Federico Zuccari, Dante at the gates of Hell, GDSU Florence

Meanwhile, 2021 kicks off with a virtual exhibition from the Uffizi of the illustrations that the late Mannerist artist Federico Zuccari created after Dante’s Divine Comedy. The 88 drawings were created between 1586 and 1588 while the artist was in Spain and are part of the Uffizi’s print and drawing room collection. Rather than being illustrations for a printed book, as one might surmise, Zuccari’s drawings were previously bound as a manuscript with the verses transcribed and enhanced by a commentary by the artist. Unlike other artists’ interpretations of Dante, this series was never published or reproduced; the artist kept it for himself until his death. See the “Hypervision” virtual exhibition “to Rebehold the Stars”.

From March 23 to July 25, 2021, the Bargello intends to hold the exhibition «Onorevole e antico cittadino di Firenze»: il Bargello per Dante. Manuscripts on loan from important Italian collections will dialogue with works of art from the Bargello to explore the relationship between Dante and his native city of Florence in the years after the poet’s death.

From March to September, a contemporary sculpture by Giuseppe Penone will be installed in piazza della Signoria courtesy of the Uffizi. Two trees, one in bronze and one in aluminium, inverted and interlaced, as a reference to Dante’s “albero che vive della cima” (Dante, Paradiso, 18: 28-30). Another work by the artist will be on display inside the museum’s galleries.

Dante MS in the Biblioteca Medicea Laurenziana, photo Sailko, Wikipedia

Florence’s three major libraries, the Biblioteca Nazionale Centrale, Biblioteca Riccardiana and Biblioteca Laurenziana, will be holding documentary exhibitions of manuscripts and primted works on three connected themes; dates to be defined based on covid restrictions.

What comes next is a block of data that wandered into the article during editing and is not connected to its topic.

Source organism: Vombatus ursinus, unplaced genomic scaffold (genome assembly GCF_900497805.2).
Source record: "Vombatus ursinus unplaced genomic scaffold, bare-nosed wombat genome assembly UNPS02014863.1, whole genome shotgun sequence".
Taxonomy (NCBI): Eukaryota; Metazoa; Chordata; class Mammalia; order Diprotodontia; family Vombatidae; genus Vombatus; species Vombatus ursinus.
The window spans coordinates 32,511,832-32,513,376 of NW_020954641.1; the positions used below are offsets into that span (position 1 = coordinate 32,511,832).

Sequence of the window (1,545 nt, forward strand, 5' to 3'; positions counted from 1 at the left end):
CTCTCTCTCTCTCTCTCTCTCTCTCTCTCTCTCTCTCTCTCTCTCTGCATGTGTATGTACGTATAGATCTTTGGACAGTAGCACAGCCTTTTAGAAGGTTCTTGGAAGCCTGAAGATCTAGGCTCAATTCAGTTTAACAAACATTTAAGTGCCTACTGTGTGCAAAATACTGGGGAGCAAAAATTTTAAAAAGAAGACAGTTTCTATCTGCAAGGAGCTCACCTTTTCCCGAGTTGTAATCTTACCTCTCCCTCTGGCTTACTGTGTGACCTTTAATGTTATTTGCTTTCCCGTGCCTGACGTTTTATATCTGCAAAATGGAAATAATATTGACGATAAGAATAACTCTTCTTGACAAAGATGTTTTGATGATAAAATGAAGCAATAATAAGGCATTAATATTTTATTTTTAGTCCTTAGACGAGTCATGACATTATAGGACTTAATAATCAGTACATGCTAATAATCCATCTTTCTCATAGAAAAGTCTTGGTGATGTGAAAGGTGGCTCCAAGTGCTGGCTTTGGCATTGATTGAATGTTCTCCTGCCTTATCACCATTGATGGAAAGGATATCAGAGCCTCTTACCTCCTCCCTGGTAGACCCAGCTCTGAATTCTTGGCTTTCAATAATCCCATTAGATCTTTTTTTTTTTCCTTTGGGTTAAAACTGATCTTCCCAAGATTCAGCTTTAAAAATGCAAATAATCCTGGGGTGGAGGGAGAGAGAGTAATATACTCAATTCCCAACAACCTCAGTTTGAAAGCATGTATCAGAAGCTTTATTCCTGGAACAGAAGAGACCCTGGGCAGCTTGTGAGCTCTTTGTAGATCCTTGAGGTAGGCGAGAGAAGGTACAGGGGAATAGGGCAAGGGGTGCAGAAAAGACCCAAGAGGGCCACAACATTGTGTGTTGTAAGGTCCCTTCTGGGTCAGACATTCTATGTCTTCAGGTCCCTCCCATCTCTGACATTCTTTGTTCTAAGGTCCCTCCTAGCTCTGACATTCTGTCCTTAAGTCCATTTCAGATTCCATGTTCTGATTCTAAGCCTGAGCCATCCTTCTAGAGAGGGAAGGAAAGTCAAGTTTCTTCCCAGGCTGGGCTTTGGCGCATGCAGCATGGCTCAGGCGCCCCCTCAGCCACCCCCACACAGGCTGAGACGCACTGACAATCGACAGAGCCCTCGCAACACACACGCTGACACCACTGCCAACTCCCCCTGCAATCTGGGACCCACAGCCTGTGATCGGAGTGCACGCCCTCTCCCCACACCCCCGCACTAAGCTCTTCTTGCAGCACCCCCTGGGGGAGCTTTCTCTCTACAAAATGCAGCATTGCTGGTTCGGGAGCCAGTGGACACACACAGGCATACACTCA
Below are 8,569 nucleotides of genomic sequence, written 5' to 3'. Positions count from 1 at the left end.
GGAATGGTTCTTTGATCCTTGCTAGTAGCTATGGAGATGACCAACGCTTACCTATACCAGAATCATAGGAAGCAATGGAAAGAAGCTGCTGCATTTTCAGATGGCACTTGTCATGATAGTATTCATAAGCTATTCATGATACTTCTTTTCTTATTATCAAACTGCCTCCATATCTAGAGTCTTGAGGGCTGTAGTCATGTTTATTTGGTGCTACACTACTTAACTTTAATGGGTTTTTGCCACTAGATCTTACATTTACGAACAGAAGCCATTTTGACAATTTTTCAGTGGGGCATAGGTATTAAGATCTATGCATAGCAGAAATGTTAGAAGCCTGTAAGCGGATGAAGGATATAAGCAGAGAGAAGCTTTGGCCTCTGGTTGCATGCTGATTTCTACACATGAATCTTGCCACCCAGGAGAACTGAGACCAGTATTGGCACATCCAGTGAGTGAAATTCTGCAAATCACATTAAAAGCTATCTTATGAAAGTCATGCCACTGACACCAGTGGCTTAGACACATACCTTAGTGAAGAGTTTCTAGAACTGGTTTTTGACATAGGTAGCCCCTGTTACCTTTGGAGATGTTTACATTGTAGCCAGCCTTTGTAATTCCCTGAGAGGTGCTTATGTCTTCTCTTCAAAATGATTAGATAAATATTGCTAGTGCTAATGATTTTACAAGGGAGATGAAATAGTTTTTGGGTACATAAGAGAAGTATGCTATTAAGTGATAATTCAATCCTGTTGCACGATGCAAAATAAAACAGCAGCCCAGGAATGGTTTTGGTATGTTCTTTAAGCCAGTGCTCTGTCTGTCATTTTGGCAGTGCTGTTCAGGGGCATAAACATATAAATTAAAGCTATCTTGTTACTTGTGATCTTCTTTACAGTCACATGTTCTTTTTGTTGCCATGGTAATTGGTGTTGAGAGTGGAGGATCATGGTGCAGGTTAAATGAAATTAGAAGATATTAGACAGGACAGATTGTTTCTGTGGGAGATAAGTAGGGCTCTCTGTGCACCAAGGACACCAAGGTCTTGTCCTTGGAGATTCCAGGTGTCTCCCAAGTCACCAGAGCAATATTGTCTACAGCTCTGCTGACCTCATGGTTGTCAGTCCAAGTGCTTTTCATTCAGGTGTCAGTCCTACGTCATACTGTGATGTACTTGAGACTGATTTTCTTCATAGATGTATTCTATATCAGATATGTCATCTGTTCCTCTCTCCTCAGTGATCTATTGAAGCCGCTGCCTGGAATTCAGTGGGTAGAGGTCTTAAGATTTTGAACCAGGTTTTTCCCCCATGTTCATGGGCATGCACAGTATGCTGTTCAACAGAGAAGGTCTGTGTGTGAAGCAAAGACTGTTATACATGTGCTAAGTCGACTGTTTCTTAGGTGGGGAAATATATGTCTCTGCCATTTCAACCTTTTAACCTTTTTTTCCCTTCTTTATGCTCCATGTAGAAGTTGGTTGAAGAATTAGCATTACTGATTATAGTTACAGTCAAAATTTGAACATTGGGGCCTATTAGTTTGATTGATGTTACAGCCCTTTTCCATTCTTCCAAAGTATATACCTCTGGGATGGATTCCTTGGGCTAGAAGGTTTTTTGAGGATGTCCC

At the end of the year, opening in December, is an exhibition developed in co-promotion between the museum of Palazzo Vecchio and various Swiss cultural and university institutes in Basel that will look at how Dante has influenced artists over seven centuries.

The places of Dante in Tuscany

In the Divina Commedia, Dante mentions numerous place names, all of which proudly will declare this fact on the brown informational signs at their entrance. The Maremma, Tuscany locations mentioned by Dante – Campagnatico, Gavorrano [see the story of the Salto della Contessa recalling Pia de’ Tolomei mentioned by Dante], Talamone, Sovana, Santa Fiora, Castell’Azzara – will be central to the celebrations in this part of Tuscany (of which I’m personally very fond, as you may know) organized by the association “La Maremma per Dante, Cultura per la vita” that will be offering school activities, conferences and guided visits. These places are just some of those cited in a recently published tome by Giulio Ferrone, L’Italia di Dante. Viaggio nel Paese della Commedia (only in Italian).